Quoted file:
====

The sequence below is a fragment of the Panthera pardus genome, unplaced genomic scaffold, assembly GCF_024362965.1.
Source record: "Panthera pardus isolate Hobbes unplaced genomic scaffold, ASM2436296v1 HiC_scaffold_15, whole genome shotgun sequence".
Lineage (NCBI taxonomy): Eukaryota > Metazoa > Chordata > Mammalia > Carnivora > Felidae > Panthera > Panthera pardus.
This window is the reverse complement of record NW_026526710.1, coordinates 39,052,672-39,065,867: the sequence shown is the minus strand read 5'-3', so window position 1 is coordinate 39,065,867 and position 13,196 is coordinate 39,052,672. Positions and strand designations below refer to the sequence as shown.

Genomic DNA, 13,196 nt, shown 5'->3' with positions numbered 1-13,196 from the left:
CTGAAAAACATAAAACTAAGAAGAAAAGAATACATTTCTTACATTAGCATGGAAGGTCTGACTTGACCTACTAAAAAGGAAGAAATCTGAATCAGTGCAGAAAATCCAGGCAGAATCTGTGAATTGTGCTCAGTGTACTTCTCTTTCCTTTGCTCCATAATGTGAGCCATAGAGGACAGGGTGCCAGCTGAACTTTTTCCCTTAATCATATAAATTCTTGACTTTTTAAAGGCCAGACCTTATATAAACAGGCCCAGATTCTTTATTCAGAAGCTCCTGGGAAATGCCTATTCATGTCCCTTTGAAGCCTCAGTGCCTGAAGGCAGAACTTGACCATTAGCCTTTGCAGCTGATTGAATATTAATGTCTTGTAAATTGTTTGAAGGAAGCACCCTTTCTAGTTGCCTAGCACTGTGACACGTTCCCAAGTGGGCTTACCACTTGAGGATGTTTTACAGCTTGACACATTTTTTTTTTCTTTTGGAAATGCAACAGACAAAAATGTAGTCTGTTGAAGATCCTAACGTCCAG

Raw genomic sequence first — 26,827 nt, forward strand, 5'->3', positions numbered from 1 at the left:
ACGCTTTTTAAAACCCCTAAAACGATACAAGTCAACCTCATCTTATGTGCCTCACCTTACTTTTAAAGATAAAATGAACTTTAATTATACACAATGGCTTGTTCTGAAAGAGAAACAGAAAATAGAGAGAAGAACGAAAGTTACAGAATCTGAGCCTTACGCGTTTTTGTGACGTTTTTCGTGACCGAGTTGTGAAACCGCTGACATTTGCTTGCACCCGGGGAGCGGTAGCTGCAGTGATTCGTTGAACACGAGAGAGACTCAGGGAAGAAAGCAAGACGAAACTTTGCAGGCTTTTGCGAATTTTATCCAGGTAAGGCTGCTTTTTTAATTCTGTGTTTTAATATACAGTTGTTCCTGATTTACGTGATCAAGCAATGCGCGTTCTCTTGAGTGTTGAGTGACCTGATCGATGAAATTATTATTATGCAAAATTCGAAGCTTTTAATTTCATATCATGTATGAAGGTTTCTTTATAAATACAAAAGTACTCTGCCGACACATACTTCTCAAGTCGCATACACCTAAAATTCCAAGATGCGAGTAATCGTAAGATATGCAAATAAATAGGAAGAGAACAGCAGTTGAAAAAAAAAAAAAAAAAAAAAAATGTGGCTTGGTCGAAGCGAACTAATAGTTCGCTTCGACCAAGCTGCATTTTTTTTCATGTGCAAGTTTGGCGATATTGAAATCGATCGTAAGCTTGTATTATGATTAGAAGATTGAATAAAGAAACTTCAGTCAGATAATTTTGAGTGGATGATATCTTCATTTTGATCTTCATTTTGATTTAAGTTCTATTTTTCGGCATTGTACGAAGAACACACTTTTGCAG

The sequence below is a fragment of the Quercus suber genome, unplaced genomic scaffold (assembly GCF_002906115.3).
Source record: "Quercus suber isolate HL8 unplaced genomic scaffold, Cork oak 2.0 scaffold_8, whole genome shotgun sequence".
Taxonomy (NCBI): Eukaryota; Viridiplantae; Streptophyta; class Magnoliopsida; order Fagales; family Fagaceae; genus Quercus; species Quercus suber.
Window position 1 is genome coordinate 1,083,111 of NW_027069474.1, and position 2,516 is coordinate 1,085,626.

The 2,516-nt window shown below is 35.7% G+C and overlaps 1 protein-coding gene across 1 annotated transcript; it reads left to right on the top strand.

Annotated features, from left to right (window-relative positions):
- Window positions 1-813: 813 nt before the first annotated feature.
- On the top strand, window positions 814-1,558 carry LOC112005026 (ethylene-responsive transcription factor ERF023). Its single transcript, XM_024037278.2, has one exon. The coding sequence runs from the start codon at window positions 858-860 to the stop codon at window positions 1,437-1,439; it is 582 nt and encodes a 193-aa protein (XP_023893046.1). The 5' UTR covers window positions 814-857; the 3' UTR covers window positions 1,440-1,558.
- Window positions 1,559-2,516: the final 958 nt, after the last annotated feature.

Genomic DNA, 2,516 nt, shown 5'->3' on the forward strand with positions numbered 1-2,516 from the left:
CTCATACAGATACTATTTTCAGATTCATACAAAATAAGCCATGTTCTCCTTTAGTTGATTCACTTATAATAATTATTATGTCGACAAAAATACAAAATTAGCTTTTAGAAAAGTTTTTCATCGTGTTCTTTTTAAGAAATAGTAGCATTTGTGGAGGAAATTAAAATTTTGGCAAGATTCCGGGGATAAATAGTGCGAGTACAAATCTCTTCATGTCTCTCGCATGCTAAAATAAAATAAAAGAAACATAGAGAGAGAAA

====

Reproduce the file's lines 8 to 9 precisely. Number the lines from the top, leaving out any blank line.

ACGCTTTTTAAAACCCCTAAAACGATACAAGTCAACCTCATCTTATGTGCCTCACCTTACTTTTAAAGATAAAATGAACTTTAATTATACACAATGGCTTGTTCTGAAAGAGAAACAGAAAATAGAGAGAAGAACGAAAGTTACAGAATCTGAGCCTTACGCGTTTTTGTGACGTTTTTCGTGACCGAGTTGTGAAACCGCTGACATTTGCTTGCACCCGGGGAGCGGTAGCTGCAGTGATTCGTTGAACACGAGAGAGACTCAGGGAAGAAAGCAAGACGAAACTTTGCAGGCTTTTGCGAATTTTATCCAGGTAAGGCTGCTTTTTTAATTCTGTGTTTTAATATACAGTTGTTCCTGATTTACGTGATCAAGCAATGCGCGTTCTCTTGAGTGTTGAGTGACCTGATCGATGAAATTATTATTATGCAAAATTCGAAGCTTTTAATTTCATATCATGTATGAAGGTTTCTTTATAAATACAAAAGTACTCTGCCGACACATACTTCTCAAGTCGCATACACCTAAAATTCCAAGATGCGAGTAATCGTAAGATATGCAAATAAATAGGAAGAGAACAGCAGTTGAAAAAAAAAAAAAAAAAAAAAAATGTGGCTTGGTCGAAGCGAACTAATAGTTCGCTTCGACCAAGCTGCATTTTTTTTCATGTGCAAGTTTGGCGATATTGAAATCGATCGTAAGCTTGTATTATGATTAGAAGATTGAATAAAGAAACTTCAGTCAGATAATTTTGAGTGGATGATATCTTCATTTTGATCTTCATTTTGATTTAAGTTCTATTTTTCGGCATTGTACGAAGAACACACTTTTGCAG

The sequence below is a fragment of the Quercus suber genome, unplaced genomic scaffold (assembly GCF_002906115.3).